The current issue of Medical Economics magazine has an interesting article about medical ethics:
A consequence of fewer physicians accepting Medicare and Medicaid recipients, of course, is that those who continue to treat these patients will be forced to see a disproportionate share of them, and suffer the economic consequences.
FP Patricia Roy of Muskegon, MI, proposes a middle ground. "Nobody can make a living caring for these folks exclusively," she says. "But I think ethically, and in the interest of fairness, we all have to takesome." Turton agrees. "Physicians work within a system," he says, "and, ethically speaking, the burden of caring for uninsured and underinsured patients must be distributed evenly throughout the physician population."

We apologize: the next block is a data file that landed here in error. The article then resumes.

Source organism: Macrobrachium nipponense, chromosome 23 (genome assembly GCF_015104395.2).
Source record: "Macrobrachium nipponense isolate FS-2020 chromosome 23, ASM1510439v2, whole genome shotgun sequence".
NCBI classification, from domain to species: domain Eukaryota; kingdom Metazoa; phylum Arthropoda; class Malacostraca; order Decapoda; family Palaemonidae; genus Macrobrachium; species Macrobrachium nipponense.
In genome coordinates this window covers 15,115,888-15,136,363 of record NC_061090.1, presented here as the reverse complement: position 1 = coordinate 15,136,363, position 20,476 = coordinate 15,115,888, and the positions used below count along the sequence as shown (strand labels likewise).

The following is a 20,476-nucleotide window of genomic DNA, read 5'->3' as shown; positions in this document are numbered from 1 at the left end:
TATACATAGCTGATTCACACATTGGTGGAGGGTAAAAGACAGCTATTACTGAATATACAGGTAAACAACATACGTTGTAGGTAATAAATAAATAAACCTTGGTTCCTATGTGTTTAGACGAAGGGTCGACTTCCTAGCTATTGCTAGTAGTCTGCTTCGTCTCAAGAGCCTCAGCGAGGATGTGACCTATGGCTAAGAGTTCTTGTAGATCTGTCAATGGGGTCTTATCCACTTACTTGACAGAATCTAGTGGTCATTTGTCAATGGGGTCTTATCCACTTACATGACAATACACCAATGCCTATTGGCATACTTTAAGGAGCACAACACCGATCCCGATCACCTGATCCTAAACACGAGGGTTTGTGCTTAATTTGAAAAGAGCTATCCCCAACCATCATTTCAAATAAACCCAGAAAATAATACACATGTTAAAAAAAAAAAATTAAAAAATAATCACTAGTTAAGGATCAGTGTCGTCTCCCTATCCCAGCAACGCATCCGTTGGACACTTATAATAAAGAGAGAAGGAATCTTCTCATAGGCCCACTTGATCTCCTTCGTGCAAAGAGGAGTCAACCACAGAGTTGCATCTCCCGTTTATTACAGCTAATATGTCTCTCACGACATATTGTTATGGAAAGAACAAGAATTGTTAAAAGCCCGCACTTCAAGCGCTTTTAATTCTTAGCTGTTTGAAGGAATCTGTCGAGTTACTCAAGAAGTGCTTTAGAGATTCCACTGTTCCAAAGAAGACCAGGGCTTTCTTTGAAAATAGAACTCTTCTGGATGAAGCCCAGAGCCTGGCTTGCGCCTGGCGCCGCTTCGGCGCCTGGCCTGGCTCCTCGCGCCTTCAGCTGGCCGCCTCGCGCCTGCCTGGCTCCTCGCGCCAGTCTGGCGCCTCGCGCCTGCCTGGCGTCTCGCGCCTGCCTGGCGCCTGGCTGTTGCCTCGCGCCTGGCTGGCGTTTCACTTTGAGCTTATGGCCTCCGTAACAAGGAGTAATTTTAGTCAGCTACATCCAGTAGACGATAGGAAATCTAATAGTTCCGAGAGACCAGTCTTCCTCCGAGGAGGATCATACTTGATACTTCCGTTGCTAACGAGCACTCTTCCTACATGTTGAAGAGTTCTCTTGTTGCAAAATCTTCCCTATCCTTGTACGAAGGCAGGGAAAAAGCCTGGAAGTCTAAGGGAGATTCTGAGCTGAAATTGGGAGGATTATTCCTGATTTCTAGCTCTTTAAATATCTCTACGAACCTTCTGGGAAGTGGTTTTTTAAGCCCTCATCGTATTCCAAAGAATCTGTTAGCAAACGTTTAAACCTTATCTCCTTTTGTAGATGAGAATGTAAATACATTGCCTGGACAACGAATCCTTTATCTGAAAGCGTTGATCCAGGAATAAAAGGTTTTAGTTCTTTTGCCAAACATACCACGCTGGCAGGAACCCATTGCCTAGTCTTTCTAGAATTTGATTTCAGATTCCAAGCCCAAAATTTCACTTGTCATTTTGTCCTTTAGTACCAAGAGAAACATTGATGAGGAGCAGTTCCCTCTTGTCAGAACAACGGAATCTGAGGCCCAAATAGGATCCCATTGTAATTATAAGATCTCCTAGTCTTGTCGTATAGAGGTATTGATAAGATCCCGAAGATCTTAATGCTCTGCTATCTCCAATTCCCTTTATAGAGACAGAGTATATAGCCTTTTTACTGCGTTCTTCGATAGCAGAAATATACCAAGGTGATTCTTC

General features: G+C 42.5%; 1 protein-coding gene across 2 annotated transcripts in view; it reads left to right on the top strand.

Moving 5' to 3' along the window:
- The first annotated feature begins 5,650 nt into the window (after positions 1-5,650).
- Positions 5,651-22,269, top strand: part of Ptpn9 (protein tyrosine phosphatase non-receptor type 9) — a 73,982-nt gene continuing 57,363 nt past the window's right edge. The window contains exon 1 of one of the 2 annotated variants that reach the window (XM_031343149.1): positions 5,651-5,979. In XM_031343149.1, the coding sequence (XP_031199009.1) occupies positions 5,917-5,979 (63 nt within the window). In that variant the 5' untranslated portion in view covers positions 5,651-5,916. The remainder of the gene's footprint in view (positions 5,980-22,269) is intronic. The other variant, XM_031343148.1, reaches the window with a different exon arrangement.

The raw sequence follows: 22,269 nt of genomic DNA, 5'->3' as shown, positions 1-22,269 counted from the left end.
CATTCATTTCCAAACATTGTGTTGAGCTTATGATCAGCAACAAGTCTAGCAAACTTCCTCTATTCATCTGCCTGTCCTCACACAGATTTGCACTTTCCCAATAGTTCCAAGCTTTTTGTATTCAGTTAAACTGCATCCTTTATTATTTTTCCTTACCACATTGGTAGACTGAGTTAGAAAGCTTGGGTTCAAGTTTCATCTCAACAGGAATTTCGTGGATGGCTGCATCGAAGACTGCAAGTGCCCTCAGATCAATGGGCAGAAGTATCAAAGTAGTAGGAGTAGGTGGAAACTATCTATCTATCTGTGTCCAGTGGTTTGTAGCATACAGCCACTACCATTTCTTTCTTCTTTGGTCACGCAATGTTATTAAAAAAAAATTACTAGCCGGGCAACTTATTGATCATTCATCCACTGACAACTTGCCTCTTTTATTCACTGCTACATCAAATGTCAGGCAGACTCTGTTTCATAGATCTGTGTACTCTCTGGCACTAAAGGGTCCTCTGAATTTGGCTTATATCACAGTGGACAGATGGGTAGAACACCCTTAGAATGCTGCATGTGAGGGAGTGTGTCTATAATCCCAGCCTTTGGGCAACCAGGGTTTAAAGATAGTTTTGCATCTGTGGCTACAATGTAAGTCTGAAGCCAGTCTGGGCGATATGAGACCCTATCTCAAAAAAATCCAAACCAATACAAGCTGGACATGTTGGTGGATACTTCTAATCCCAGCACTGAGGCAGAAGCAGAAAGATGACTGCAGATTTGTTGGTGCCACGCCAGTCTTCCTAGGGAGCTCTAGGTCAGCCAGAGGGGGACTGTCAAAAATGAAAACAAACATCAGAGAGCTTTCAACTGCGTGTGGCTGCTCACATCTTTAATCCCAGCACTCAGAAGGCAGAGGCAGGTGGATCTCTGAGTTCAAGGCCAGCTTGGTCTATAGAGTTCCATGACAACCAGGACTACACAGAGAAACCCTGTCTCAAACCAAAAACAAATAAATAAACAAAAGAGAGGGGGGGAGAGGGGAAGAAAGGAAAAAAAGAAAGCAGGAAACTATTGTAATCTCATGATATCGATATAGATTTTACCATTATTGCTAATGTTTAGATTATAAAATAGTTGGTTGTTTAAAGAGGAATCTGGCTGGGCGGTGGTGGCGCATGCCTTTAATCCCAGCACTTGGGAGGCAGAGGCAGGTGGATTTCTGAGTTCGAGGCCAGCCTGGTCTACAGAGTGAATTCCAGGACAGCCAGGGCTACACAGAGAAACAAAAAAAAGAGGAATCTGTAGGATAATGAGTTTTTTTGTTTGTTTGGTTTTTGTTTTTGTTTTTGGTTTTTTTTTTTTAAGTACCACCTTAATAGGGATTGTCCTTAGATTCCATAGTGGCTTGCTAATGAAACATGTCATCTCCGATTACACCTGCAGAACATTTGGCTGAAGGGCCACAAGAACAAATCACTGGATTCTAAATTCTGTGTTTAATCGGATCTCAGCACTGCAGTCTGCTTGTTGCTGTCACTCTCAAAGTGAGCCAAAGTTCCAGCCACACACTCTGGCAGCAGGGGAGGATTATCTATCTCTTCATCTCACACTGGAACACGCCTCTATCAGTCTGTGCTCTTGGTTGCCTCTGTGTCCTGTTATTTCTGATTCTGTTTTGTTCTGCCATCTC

Medicare and Medicaid reimbursement will continue to decline in inflation-adjusted dollars, and possibly also in nominal dollars as well. As a sleep specialist, I will continue to see most patients referred to me by my primary care colleagues, including patients with Medicare and Medicaid.
I disagree that primary care patients have an obligation to work within a broken system and take Medicare and Medicaid. Until PCP's show some backbone, Medicare reimbursement will continue to decline.